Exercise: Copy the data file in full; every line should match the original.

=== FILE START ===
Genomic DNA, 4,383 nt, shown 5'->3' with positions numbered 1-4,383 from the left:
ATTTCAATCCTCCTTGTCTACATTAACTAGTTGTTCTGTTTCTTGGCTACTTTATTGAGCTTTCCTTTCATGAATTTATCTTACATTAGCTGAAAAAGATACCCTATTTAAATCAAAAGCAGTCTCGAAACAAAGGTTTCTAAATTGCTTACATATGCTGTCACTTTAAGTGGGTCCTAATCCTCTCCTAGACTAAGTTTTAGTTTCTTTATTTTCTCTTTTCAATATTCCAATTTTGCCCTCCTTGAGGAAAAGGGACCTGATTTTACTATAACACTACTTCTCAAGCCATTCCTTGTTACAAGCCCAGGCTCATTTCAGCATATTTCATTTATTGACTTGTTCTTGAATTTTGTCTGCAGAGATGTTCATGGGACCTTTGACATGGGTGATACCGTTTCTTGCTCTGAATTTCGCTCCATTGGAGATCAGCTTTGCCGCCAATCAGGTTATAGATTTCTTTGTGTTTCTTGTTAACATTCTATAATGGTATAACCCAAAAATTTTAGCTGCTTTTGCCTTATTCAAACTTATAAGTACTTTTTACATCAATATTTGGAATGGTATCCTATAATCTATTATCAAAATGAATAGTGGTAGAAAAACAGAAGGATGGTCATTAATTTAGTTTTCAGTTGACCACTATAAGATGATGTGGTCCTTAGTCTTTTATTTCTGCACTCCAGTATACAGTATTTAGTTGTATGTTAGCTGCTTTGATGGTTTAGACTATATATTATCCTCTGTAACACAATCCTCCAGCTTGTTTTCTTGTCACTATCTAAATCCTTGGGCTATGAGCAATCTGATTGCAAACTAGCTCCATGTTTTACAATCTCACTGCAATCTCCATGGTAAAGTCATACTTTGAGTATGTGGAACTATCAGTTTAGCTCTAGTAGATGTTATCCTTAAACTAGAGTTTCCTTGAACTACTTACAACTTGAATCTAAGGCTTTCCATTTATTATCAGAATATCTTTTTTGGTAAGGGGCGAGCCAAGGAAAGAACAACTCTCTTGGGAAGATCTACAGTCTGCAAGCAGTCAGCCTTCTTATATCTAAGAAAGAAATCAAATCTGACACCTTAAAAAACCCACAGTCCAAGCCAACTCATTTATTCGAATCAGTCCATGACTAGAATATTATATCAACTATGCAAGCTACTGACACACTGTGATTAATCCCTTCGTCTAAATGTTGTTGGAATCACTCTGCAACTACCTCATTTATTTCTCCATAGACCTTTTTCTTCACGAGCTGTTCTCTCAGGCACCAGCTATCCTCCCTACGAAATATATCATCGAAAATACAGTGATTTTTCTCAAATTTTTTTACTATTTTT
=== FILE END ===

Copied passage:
Genomic DNA, 4,383 nt, shown 5'->3' with positions numbered 1-4,383 from the left:
ATTTCAATCCTCCTTGTCTACATTAACTAGTTGTTCTGTTTCTTGGCTACTTTATTGAGCTTTCCTTTCATGAATTTATCTTACATTAGCTGAAAAAGATACCCTATTTAAATCAAAAGCAGTCTCGAAACAAAGGTTTCTAAATTGCTTACATATGCTGTCACTTTAAGTGGGTCCTAATCCTCTCCTAGACTAAGTTTTAGTTTCTTTATTTTCTCTTTTCAATATTCCAATTTTGCCCTCCTTGAGGAAAAGGGACCTGATTTTACTATAACACTACTTCTCAAGCCATTCCTTGTTACAAGCCCAGGCTCATTTCAGCATATTTCATTTATTGACTTGTTCTTGAATTTTGTCTGCAGAGATGTTCATGGGACCTTTGACATGGGTGATACCGTTTCTTGCTCTGAATTTCGCTCCATTGGAGATCAGCTTTGCCGCCAATCAGGTTATAGATTTCTTTGTGTTTCTTGTTAACATTCTATAATGGTATAACCCAAAAATTTTAGCTGCTTTTGCCTTATTCAAACTTATAAGTACTTTTTACATCAATATTTGGAATGGTATCCTATAATCTATTATCAAAATGAATAGTGGTAGAAAAACAGAAGGATGGTCATTAATTTAGTTTTCAGTTGACCACTATAAGATGATGTGGTCCTTAGTCTTTTATTTCTGCACTCCAGTATACAGTATTTAGTTGTATGTTAGCTGCTTTGATGGTTTAGACTATATATTATCCTCTGTAACACAATCCTCCAGCTTGTTTTCTTGTCACTATCTAAATCCTTGGGCTATGAGCAATCTGATTGCAAACTAGCTCCATGTTTTACAATCTCACTGCAATCTCCATGGTAAAGTCATACTTTGAGTATGTGGAACTATCAGTTTAGCTCTAGTAGATGTTATCCTTAAACTAGAGTTTCCTTGAACTACTTACAACTTGAATCTAAGGCTTTCCATTTATTATCAGAATATCTTTTTTGGTAAGGGGCGAGCCAAGGAAAGAACAACTCTCTTGGGAAGATCTACAGTCTGCAAGCAGTCAGCCTTCTTATATCTAAGAAAGAAATCAAATCTGACACCTTAAAAAACCCACAGTCCAAGCCAACTCATTTATTCGAATCAGTCCATGACTAGAATATTATATCAACTATGCAAGCTACTGACACACTGTGATTAATCCCTTCGTCTAAATGTTGTTGGAATCACTCTGCAACTACCTCATTTATTTCTCCATAGACCTTTTTCTTCACGAGCTGTTCTCTCAGGCACCAGCTATCCTCCCTACGAAATATATCATCGAAAATACAGTGATTTTTCTCAAATTTTTTTACTATTTTT